Our Si-Bipolar, LDMOS and VDMOS RF Power Transistors are Still Actively Serving Legacy Radar Systems


Several active device semiconductor technologies are available today to amplify pulsed and continuous-wave (CW) signals across narrow or wide bandwidths from HF/VHF/UHF to L-, S-, C-, and X-band frequencies and beyond. But while more recent power-transistor technologies such as gallium-nitride (GaN) on silicon-carbide (GaN-on-SiC or GaN/SiC) high-electron-mobility-transistor (HEMT) power transistors are dominating new system designs, knowledge and insight on well-established, legacy semiconductor technologies such as silicon bipolar junction (Si bipolar or Si BJT), silicon laterally diffused metal oxide semiconductor (Si LDMOS), and silicon vertically diffused metal oxide semiconductor (Si VDMOS) transistors are still invaluable to any high power amplifier (HPA) designer today.

These technologies are depended on routinely in certain radar system HPA applications where the performance (and often cost) advantages of these device types are still critical to the radar's system-level performance and bill-of-materials (BOM) at-large.

This article provides insight on positions in certain RF/microwave power amplifier block diagrams where silicon technology still rules the roost. Amplification of CW communications signals, for instance, requires "always-on" power from the amplifier along with Class AB or other biasing schemes to create optimum device linearity. And when amplifying pulsed signals, the range of signal conditions can become very complex, such as defined by your unique pulse width and pulse duty cycle requirements.

Thermal management becomes the common denominator between the two, and although different types of RF/microwave power transistors are capable of high-power efficiency, no power transistor is 100% power efficient, as some DC and RF power supplied to a power transistor will always be lost as heat. (Which also must be dissipated). Amplifying CW signals, or long-pulse length and/or high-duty-cycle pulses, will result in more heat from one transistor technology than another and will vary when compared to handling short pulses or low-duty-cycle pulses. So, in many cases, certain proven silicon devices are still the most ideal choice.

So, while the silicon bipolar junction transistor (Si BJT) might be recognized as legacy technology in comparison to today's more advanced gallium nitride on silicon carbide (GaN-on-SiC) RF power semiconductor technology, it is by no means an obsolete technology. For example, Si BJT amplifiers have the smallest and lowest-cost circuits and only need a single positive supply voltage.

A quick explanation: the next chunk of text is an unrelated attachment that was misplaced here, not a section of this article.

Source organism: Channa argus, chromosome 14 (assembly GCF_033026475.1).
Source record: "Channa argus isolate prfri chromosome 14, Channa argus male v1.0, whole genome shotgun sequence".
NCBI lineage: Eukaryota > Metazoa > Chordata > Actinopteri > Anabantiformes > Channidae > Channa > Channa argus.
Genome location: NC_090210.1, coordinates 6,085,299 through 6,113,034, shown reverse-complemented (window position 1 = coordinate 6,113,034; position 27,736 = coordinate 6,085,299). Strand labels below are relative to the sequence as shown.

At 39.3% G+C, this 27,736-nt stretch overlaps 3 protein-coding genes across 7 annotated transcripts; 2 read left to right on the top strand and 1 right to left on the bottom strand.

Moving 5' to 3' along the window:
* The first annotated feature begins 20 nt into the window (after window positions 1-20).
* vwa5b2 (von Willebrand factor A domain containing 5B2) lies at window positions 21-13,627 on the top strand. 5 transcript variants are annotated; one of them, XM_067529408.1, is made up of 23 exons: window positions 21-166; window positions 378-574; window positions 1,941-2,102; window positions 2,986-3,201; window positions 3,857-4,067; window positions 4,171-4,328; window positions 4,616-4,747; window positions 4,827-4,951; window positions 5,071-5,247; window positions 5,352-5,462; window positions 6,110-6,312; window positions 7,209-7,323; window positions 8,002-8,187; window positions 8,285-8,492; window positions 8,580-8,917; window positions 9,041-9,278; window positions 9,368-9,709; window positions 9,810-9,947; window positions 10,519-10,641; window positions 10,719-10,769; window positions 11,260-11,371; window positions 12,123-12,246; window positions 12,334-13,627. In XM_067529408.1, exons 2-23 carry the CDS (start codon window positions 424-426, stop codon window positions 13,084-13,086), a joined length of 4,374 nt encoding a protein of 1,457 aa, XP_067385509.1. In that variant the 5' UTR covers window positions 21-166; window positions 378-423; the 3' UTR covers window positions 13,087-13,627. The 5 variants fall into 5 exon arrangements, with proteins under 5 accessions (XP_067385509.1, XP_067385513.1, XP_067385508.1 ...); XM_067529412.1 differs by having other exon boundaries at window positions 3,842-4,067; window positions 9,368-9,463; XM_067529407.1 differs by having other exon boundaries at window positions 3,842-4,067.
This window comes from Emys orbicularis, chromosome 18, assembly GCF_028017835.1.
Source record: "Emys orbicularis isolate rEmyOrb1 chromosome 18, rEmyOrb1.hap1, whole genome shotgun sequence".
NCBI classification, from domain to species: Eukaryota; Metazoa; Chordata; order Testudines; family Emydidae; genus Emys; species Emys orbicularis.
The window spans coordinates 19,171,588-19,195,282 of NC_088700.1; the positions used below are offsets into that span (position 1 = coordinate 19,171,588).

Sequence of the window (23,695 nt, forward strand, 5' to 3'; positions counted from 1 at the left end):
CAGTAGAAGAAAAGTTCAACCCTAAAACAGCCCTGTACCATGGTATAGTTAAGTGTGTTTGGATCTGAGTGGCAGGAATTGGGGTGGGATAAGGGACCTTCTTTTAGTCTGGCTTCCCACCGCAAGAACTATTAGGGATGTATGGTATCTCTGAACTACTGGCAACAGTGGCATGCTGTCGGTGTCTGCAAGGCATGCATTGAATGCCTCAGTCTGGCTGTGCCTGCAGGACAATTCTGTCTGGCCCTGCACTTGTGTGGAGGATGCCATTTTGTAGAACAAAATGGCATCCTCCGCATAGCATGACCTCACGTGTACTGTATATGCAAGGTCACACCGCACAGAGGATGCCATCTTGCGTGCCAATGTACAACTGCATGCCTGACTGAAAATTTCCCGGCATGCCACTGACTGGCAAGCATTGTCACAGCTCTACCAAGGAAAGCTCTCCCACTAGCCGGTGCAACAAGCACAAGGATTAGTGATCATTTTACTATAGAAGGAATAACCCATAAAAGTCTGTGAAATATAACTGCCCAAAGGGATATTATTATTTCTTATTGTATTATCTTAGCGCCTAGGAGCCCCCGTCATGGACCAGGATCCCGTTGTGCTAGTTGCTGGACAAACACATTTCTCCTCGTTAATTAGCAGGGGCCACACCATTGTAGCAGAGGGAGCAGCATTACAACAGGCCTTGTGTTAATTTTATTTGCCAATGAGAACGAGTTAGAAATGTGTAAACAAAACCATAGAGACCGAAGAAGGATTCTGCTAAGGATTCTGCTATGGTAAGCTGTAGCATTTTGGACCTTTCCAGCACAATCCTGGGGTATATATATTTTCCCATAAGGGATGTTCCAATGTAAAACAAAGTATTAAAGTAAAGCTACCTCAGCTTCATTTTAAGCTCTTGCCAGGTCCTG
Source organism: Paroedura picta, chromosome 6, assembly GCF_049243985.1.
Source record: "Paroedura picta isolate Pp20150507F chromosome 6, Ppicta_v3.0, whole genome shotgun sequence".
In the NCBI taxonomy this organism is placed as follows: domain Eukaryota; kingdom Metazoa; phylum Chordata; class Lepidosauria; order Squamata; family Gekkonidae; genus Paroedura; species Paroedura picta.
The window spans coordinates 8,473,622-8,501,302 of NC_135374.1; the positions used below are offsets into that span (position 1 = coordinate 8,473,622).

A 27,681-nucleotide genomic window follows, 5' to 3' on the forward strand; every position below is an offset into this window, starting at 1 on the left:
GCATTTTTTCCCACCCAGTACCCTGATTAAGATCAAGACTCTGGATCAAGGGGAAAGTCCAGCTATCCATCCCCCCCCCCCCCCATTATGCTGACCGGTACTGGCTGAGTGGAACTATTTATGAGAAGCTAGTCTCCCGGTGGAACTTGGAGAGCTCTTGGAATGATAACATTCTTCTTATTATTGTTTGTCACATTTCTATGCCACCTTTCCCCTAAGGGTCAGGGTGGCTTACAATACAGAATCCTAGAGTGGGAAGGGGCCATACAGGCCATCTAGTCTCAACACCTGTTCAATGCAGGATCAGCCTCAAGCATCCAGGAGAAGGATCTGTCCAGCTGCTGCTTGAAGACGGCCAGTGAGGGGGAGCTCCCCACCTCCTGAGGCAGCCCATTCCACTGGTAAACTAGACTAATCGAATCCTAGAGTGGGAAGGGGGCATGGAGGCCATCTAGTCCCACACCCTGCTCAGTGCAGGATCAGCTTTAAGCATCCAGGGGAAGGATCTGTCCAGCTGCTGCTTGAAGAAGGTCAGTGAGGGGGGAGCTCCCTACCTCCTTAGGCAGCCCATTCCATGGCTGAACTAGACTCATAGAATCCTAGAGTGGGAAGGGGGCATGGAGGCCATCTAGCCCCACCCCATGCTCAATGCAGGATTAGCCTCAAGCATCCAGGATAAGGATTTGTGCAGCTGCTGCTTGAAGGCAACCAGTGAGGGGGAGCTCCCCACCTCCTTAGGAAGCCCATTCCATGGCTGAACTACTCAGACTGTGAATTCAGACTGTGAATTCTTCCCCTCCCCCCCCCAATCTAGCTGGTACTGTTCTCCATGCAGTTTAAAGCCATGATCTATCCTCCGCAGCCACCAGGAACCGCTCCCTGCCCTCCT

Integra's IB1011S1500 is an example of a popular Si bipolar transistor designed for IFF/SSR applications. This device delivers typically >1400 W output power at either 1030 or 1090 MHz with >9.8 dB gain and 48% efficiency with 10-μs, 1% duty-cycle pulses.

The extremely broadband model IDM500CW300 is a Si VDMOS transistor from Integra that is capable of 300 W CW output power from 1 to 500 MHz. This device requires no elaborate biasing or power-supply arrangements other than a single 28-V supply and it provides as much as 65% efficiency. It is only somewhat "bipolar-like" in its gain performance, however. Delivering 9 dB typical power gain across the frequency range, additional input gain stages may be needed in certain conditions.

Si LDMOS is a newer technology than Si bipolar and VDMOS, and has found widespread use in high-linearity communication applications, as well as in broadband CW amplifiers. It is also a great choice for pulsed applications up into L-band. Si LDMOS is well-suited to long-pulse and/or high-duty-cycle applications because of its very low thermal resistance per watt, which also contributes to its excellent VSWR-withstanding characteristics.

ILD1011L950HV from Integra is an excellent example of a state-of-the-art Si LDMOS transistor for L-band avionics applications. This transistor typically delivers 1100 W at 1030 MHz under the demanding Mode S ELM waveform (48 x {32 μs on, 18 μs off}, 6.4% long-term duty cycle) with 16 dB gain and 55% efficiency. Unlike similar devices from other RF transistor manufacturers, a unique feature of this device is that it is a single-ended rather than push-pull transistor. Consequently, it requires a smaller, less-expensive, and simpler circuit since no balun is required. (This type of added benefit is something RF power system designers should keep an eye out for.)

To learn more about the tradeoffs of Si bipolar, Si VDMOS, Si LDMOS, and GaN-on-SiC RF power transistor technologies, download the Tech Brief: "Zero-in on the Best RF Transistor Technology for Your Radar's High Power Amplifier Designs".

To review a complete library of legacy silicon bipolar devices, and to download data sheets, visit our RF Power Silicon Transistors product page.

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